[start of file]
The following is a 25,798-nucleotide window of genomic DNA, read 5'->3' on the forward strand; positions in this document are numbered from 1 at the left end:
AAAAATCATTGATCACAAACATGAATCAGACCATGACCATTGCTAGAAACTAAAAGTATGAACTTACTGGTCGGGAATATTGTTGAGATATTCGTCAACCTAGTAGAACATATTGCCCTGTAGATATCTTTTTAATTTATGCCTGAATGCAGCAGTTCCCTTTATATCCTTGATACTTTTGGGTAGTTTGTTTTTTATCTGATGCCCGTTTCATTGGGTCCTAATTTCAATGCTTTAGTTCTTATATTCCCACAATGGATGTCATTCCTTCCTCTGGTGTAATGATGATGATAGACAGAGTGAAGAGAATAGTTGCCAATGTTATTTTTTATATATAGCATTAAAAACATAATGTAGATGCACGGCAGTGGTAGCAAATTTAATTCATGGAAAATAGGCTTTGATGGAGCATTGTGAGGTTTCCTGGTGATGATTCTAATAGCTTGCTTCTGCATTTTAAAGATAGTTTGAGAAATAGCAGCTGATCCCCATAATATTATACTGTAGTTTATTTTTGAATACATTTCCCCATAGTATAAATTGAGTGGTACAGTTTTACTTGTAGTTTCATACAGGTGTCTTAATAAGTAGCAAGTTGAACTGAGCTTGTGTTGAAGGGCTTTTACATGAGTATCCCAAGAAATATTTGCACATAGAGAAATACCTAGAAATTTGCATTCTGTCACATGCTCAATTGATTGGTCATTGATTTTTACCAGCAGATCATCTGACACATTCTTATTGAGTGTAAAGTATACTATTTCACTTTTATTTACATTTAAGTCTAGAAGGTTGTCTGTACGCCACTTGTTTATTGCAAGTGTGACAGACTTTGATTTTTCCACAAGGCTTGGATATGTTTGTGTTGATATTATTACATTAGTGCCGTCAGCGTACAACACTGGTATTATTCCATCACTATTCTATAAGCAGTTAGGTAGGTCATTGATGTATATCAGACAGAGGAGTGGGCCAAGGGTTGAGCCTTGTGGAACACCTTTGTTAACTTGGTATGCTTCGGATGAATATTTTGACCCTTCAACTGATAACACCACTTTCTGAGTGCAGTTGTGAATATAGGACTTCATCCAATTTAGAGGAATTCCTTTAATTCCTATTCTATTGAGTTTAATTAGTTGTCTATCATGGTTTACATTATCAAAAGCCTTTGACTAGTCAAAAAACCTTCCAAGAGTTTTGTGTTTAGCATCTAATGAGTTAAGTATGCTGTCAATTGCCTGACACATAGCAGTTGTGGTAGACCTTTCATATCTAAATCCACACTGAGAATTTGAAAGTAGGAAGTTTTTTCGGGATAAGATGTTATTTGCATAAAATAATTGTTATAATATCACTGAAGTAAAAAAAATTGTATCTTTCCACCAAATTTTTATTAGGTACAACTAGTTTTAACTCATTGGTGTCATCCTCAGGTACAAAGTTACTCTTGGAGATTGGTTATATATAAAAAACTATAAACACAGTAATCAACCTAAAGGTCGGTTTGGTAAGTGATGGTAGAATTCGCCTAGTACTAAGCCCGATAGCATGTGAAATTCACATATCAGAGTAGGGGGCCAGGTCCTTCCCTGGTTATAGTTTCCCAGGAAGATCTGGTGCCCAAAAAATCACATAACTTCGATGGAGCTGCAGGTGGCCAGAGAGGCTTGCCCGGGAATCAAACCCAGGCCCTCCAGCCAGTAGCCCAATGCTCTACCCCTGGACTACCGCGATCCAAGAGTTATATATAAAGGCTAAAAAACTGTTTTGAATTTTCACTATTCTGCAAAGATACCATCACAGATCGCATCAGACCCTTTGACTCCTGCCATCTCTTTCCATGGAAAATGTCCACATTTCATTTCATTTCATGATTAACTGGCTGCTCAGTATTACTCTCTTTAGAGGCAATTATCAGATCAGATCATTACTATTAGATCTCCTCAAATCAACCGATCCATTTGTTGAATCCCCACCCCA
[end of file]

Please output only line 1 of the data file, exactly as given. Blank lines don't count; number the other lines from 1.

The following is a 25,798-nucleotide window of genomic DNA, read 5'->3' on the forward strand; positions in this document are numbered from 1 at the left end: